Skip to main content

Installing Cloud2SQL

· 5 min read
Lukas Lösche
Some Engineer

Cloud2SQL is a tool based on Resoto's collector plugins that allows you to collect data from various cloud infrastructure sources and export it to a database (like Snowflake, PostgreSQL, MariaDB, or MySQL) or write it as Parquet, SQLite, or CSV files for ingestion in your data lake.

In this post, I will guide you through the process of installing Cloud2SQL and demonstrate how to export data from AWS to a local SQLite database file.

Whether you are looking to integrate cloud data into your existing SQL workflows or simply want an easy way to access and analyze data from multiple cloud sources, Cloud2SQL is an excellent tool to consider.


To install Cloud2SQL, all you need is Python 3.9 or newer. Create a new virtual environment and install the cloud2sql[all] package:

$ pip3 install --user cloud2sql[all]

If you only require support for a specific database, you can choose between cloud2sql[snowflake], cloud2sql[parquet], cloud2sql[postgresql], and cloud2sql[mysql] instead of installing cloud2sql[all].


Snowflake currently only supports Python 3.10. If you are using Python 3.11, use a database-specific package instead of cloud2sql[all].


Cloud2SQL supports all sources supported by Resoto. By default, Cloud2SQL ships with AWS, Google Cloud, DigitalOcean, and Kubernetes source plugins pre-installed.

Let's load some AWS data into a local SQLite database file. For authentication with AWS, we have all options supported by the AWS CLI. You can either export AWS_ACCESS_KEY_ID, AWS_SECRET_ACCESS_KEY, or create a profile in your AWS config file and export AWS_PROFILE.

The configuration file is a YAML file that specifies sources to load data from and destinations to export data to. Create a file myconfig.yaml:

database: resoto.db

This tells Cloud2SQL to load the AWS collector. Within the aws section, you can configure additional options, but they are optional.

Advanced configuration examples
# IAM role name to assume
role: ResotoAccess
# List of AWS profiles to collect
profiles: someengineering-production
# List of AWS Regions to collect (null for all)
- us-east-1
- us-west-2
- eu-central-1
# Scrape the entire AWS organization
scrape_org: true
# Assume given role in current account
assume_current: true
# Do not scrape current account
do_not_scrape_current: true
# Configure access to k8s clusters.
# Structure:
# - name: 'k8s-cluster-name'
# certificate_authority_data: 'CERT'
# server: ''
# token: 'TOKEN'
configs: []
# Configure access via kubeconfig files.
# Structure:
# - path: "/path/to/kubeconfig"
# all_contexts: false
# contexts: ["context1", "context2"]
- path: /path/to/kubeconfig
all_contexts: true
host: myorg-myaccount
user: cloud2sql
password: changeme
database: cloud2sql/public
warehouse: compute_wh
role: accountadmin

See config-template.yaml for a list of all supported configuration options.


When collecting multiple accounts, the role and scrape_org options instruct Cloud2SQL to fetch the list of all organization accounts and specify a role to assume. Alternatively, you can specify the list of accounts to collect using the profiles option if those profiles have been defined in your AWS CLI config file.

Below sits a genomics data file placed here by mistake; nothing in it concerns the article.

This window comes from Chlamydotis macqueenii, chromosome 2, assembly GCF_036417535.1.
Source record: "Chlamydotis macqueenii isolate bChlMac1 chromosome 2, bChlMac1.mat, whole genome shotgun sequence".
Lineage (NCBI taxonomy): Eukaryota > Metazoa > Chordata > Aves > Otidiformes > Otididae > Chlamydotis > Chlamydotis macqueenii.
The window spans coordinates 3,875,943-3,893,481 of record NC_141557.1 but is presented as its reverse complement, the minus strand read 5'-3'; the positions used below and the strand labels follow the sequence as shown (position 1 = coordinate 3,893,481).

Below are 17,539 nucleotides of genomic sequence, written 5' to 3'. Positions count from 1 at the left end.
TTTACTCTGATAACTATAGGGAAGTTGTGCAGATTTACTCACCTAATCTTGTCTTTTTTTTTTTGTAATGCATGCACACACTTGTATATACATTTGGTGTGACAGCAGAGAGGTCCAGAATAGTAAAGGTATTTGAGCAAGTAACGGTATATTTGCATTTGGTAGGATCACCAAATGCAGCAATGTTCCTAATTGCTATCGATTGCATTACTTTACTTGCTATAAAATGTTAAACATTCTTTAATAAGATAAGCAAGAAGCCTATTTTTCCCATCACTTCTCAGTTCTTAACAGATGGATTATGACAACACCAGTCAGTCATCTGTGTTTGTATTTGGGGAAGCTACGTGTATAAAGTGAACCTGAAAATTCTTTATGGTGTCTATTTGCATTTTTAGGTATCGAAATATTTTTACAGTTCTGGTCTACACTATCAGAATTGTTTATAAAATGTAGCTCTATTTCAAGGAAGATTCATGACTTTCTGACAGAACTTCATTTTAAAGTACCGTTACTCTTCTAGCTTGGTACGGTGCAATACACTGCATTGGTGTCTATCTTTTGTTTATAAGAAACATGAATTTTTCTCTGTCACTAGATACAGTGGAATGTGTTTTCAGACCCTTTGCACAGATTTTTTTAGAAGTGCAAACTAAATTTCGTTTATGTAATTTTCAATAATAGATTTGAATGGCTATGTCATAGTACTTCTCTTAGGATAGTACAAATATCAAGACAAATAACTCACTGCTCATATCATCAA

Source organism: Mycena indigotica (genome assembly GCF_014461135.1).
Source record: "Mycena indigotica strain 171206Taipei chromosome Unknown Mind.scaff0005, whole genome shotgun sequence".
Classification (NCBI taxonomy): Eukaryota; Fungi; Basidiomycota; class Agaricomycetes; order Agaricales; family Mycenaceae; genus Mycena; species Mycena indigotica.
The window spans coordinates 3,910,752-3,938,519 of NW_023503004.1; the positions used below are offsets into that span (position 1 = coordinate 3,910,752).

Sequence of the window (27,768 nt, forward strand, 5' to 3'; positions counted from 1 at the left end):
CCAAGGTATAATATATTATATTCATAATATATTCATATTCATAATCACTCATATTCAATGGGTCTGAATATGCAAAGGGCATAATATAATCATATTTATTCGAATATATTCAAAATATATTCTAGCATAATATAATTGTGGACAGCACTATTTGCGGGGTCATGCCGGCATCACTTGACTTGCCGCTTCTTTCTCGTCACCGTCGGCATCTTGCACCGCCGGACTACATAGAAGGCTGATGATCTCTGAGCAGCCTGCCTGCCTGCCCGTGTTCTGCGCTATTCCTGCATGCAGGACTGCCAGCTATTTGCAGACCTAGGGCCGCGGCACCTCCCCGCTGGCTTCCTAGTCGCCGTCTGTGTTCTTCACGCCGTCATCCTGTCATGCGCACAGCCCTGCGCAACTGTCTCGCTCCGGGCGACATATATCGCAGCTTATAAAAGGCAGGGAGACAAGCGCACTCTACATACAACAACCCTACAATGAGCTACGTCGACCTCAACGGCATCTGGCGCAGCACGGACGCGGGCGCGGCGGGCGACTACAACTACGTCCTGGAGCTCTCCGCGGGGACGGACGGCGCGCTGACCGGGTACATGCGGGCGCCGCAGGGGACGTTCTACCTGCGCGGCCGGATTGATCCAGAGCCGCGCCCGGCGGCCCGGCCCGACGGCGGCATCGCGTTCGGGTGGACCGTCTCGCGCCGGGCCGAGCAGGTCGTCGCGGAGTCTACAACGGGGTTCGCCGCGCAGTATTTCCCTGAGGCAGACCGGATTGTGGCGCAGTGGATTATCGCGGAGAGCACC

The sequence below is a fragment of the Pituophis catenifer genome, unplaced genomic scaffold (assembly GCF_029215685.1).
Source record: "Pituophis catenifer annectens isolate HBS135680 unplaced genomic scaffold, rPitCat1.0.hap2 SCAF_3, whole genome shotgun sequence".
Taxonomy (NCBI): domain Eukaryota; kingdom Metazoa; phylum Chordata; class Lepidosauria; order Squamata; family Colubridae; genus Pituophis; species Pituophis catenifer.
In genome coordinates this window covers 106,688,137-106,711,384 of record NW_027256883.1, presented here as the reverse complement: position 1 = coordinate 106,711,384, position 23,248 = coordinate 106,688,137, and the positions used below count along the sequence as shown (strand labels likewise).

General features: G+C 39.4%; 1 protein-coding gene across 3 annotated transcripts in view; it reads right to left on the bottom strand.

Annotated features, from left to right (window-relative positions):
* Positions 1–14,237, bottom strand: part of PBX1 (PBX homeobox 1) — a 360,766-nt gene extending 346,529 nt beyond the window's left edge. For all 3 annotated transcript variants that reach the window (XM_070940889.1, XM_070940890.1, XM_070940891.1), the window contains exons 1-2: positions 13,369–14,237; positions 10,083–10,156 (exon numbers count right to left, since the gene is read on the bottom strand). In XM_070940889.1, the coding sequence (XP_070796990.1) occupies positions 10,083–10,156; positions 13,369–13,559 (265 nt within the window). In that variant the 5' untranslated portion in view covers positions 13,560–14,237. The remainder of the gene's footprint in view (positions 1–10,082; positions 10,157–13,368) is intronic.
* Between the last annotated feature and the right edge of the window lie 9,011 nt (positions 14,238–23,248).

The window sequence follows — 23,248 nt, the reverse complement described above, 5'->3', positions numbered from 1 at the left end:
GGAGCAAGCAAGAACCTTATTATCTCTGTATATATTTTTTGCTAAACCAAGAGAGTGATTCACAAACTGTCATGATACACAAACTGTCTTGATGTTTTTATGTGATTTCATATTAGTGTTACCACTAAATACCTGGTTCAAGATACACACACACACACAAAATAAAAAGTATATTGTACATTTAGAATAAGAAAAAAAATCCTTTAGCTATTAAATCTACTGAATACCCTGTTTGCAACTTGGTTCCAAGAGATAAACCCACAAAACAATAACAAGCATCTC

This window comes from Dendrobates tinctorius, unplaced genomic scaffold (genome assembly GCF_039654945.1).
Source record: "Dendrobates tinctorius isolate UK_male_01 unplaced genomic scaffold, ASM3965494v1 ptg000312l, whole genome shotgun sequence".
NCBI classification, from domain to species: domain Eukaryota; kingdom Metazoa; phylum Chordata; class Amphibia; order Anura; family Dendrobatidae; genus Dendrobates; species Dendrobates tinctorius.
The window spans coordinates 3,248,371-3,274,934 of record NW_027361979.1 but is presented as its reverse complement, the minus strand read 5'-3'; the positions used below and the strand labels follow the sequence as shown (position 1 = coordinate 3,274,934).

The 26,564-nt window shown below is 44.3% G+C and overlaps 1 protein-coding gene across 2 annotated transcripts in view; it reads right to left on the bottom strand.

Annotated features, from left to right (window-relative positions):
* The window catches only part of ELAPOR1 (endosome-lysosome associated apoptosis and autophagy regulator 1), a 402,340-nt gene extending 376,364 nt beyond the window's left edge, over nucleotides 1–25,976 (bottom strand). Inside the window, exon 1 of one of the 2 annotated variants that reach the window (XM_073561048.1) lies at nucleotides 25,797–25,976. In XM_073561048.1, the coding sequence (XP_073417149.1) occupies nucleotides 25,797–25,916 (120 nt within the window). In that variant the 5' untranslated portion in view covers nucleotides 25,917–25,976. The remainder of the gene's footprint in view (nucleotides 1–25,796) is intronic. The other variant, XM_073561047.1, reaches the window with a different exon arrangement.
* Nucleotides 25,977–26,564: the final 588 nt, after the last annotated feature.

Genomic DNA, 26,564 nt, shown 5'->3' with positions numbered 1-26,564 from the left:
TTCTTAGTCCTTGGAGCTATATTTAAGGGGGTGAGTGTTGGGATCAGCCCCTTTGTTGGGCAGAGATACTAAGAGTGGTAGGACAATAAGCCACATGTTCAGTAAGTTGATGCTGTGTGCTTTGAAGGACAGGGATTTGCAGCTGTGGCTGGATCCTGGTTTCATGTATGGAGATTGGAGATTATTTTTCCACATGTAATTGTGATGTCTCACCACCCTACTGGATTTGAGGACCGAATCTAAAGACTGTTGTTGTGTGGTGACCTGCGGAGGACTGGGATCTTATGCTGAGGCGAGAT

The option account_pool_size controls the number of accounts that are being collected in parallel. Increasing the value uses more CPU cores and memory but also makes the collection of multiple accounts finish faster.

Resource Collection

Running Cloud2SQL is as simple as executing the following command:

$ cloud2sql --config myconfig.yml

And that's it! After a couple of minutes, when the collection is done, you will have a copy of your cloud infrastructure in resoto.db.


Let's take a look at the exported data! Open the SQLite database:

$ sqlite3 resoto.db

If the sqlite3 command is not already installed on your machine, the package name in most Linux distributions as well as homebrew (MacOS) and Chocolatey (Windows) is sqlite or sqlite3.

The .tables command lists all the tables that were created during Cloud2SQL's collect run, while the .schema command outputs a table's fields.

For instance, if you have IAM server certificates, we can inspect the schema of the aws_iam_server_certificate table:

> .schema aws_iam_server_certificate
# highlight-start
CREATE TABLE IF NOT EXISTS "aws_iam_server_certificate" (
​ arn VARCHAR,
​ path VARCHAR,
​ tags JSON,
​ name VARCHAR,
​ ctime VARCHAR,
​ mtime VARCHAR,
​ atime VARCHAR,
​ expires VARCHAR,
​ dns_names JSON,
​ sha1_fingerprint VARCHAR,
​ cloud VARCHAR,
​ account VARCHAR,
​ region VARCHAR,
​ zone VARCHAR,
# highlight-end

We could then find all certificates expiring in the next thirty days:

> SELECT name, expires, account from aws_iam_server_certificate WHERE datetime(expires) BETWEEN datetime('now') AND datetime('now', 'start of day', '+30 day');
# highlight-start
# highlight-end

See Unified Data Model for a full list of currently supported resources.


Now that you have a good understanding of how to install and configure Cloud2SQL, why not give it a try and see how it can help you streamline your cloud data management and analysis processes?

Simply follow the steps above to get started, and feel free to reach out to us on Discord if you have any questions or encounter any issues along the way. We're always happy to help!

Contact Us

Have feedback or need help? Don’t be shy—we’d love to hear from you!




Some Engineering Inc.